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Black Sabbath – The Eternal Idol [Deluxe Edition]

Black Sabbath – The Eternal Idol [Deluxe Edition] (2010, Universal Music/Sanctuary Records – UK Import)
Original Release: 1987, Warner Bros. Records

Disc One
1. “The Shining” … 5:59
2. “Ancient Warrior” … 5:28
3. “Hard Life to Love” … 5:00
4. “Glory Ride” … 4:49
5. “Born to Lose” … 3:43
6. “Nightmare” … 5:19
7. “Scarlet Pimpernel” … 2:05
8. “Lost Forever” … 4:03
9. “Eternal Idol” … 6:33
Bonus Tracks
10. “Black Moon” … 3:38
11. “Some Kind of Woman” … 3:15

Disc Two
1. “Glory Ride” … 5:21
2. “Born to Lose” … 3:41
3. “Lost Forever” … 4:17
4. “Eternal Idol” … 6:48
5. “The Shining” … 6:30
6. “Hard Life to Love” … 5:20
7. “Nightmare” … 4:49
8. “Ancient Warrior” … 4:54

Band:
Tony Martin – Vocals (Disc One)
Ray Gillen – Vocals (Disc Two)
Tony Iommi – Guitar
Dave Spitz – Bass (Credited, does not appear)
Bob Daisley – Bass
Eric Singer – Drums
Geoff Nicholls – Keyboards

Additional Musicians:
Bev Bevan – Percussion

I’m such a freak about the non-Ozzy/Dio years that along with the Seventh Star reissue, this was one of 2010’s most anticipated releases for me. Now they really need to give Born Again and Headless Cross the deluxe treatment as well. If you want my thoughts on the original album, check it out here. Included with the original album are two bonus tracks that were included on “The Shining” single as B-sides: “Black Moon” and “Some Kind of Woman”. “Black Moon” later appeared as a track on Headless Cross but in a different key. So having an alternate take of “Black Moon” and now having “Some Kind of Woman” was a pretty big deal to me. Just for the sake of being a completist.

As with the Seventh Star reissue, the main course in my opinion is the second disc. But there’s no live concert, this time it’s the complete album as it was originally recorded with Ray Gillen (though it is not what would have been the final mix). I’m not sure how Sabbath fans felt at the time, but when I read about Gillen’s short time as Sabbath’s singer from other reviews and whatnot, it seems like a lot of hope and promise rested on Ray’s shoulder as if he singled-handedly could lead Sabbath back to the Promise Land. Did he hold the key to the band becoming a respected and legit group once again? I don’t particularly think so. I think people are fantasizing. They see that the band didn’t work so well commercially with Martin, so they say “oh, if they stuck with Ray they could’ve done so much better”. Plus, I think another reason people embellish with it comes to Gillen is because he died so young. Now I’m not knocking Ray Gillen at all. He’s a great singer but I just don’t think he could’ve ushered in some great new era for Sabbath any better than Martin tried to do.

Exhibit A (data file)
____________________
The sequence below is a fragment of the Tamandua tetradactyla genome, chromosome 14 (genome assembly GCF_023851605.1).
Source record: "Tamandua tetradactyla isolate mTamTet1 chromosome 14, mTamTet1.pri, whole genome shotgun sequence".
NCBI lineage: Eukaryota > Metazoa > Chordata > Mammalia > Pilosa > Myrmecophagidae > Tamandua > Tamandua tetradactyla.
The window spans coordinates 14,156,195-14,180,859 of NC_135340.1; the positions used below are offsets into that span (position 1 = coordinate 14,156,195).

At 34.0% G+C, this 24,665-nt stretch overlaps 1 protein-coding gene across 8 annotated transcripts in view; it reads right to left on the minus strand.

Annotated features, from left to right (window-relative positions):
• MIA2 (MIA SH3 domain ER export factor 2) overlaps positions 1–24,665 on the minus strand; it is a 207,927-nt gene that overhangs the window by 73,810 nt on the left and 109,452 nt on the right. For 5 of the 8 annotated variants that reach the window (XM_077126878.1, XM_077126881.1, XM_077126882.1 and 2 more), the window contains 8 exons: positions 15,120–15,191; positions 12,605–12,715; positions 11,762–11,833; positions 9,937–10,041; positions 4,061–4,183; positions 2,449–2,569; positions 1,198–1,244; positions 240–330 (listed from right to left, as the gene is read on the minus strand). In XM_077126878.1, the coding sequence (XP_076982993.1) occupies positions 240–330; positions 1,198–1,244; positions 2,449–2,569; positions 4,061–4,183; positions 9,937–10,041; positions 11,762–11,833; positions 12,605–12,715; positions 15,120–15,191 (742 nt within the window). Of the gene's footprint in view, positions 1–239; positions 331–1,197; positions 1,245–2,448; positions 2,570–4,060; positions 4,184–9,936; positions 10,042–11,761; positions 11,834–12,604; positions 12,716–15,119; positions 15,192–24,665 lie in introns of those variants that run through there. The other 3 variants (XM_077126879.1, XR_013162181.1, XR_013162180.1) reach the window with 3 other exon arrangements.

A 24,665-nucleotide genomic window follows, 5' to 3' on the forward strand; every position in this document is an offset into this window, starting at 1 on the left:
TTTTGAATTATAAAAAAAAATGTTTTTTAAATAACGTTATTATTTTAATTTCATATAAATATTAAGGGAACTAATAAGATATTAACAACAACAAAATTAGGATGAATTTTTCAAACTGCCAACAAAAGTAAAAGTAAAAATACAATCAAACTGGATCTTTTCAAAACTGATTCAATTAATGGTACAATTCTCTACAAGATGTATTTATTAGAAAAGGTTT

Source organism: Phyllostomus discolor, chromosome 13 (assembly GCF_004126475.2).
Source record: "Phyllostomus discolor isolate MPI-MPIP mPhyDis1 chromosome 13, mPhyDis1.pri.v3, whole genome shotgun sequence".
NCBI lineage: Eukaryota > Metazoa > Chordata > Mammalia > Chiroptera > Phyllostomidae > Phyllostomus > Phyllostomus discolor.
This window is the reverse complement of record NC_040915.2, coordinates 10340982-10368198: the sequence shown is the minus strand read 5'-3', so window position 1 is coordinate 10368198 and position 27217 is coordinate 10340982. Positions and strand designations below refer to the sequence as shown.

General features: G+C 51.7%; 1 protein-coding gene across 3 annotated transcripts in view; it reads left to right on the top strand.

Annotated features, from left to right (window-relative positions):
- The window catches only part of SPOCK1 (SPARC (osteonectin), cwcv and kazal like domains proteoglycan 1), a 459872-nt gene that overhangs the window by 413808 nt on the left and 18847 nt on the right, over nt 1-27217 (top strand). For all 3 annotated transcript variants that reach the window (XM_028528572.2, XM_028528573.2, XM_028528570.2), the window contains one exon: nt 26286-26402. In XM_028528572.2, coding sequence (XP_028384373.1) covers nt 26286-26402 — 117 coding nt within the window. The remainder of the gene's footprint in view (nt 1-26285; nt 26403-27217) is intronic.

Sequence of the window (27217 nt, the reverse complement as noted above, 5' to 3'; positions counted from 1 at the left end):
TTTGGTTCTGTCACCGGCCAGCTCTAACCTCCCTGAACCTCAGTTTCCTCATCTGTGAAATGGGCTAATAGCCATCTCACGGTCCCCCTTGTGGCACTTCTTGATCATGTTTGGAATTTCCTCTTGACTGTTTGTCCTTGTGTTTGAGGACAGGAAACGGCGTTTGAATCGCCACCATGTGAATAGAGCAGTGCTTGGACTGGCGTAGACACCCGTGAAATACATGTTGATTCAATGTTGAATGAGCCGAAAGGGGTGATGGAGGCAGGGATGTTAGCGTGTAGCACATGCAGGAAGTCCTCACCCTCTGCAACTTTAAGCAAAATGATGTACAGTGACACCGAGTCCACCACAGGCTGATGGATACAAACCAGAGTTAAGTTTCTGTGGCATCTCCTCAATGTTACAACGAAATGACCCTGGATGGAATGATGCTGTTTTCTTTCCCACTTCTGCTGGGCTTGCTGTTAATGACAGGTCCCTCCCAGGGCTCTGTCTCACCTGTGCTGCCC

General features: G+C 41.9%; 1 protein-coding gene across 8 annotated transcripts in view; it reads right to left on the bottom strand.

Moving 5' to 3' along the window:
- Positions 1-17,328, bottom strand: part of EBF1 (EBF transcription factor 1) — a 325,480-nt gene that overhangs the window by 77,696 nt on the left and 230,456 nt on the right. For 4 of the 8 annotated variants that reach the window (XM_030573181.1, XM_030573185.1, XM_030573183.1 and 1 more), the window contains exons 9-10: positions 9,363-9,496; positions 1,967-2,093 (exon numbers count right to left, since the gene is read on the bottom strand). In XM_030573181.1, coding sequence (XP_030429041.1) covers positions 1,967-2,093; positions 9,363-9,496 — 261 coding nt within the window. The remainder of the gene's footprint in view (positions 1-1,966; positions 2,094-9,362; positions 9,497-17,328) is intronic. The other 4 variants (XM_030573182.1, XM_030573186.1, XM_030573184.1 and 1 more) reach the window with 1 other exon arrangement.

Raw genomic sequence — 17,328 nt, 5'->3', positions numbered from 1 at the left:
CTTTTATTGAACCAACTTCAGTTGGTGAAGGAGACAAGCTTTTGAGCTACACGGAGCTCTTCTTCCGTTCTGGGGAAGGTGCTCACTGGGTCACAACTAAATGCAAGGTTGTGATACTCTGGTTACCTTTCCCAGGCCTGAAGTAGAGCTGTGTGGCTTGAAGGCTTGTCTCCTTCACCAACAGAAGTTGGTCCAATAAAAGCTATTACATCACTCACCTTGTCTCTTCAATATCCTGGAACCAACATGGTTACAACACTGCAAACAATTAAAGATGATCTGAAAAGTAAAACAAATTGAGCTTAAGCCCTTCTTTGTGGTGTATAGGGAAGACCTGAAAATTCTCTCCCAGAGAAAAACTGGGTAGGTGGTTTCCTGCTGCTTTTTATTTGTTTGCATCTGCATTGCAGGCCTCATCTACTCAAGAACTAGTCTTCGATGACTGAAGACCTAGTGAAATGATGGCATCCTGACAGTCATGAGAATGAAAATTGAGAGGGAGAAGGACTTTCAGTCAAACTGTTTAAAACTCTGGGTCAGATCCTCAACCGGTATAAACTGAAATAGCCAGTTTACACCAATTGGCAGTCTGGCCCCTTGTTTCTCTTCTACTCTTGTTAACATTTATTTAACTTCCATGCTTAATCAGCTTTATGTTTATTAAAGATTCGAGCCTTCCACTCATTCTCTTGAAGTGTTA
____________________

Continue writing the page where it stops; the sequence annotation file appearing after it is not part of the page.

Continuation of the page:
Let’s be honest, Sabbath was a mess for most of the ’80s and into the early ’90s. While, musically, Iommi was certainly the band’s driving force, I don’t think he was a very good band leader. He was a bit too laid back and seemingly almost shy. That could’ve been countered if the band had great management, but they didn’t. So what you ended up with was poorly promoted and misguided albums & tours along with constant personnel changes. It’s amazing they were able to put out the quality music that they did, even if it wasn’t the evil doom ‘n’ gloom old school Sabbath fans wanted to hear. So yeah — Ray wouldn’t have changed any of that.

What Gillen did do was turn in a great performance live and in the studio. You certainly can’t knock his singing. Whereas Tony Martin had similarities to Dio, Gillen has a bit of a higher register, sounding much more like what I would expect from an ’80s metal singer. Maybe it’s just because I’m more familiar with him or because he does sound more like one of my favorite singers but I still prefer the Martin version over Gillen’s.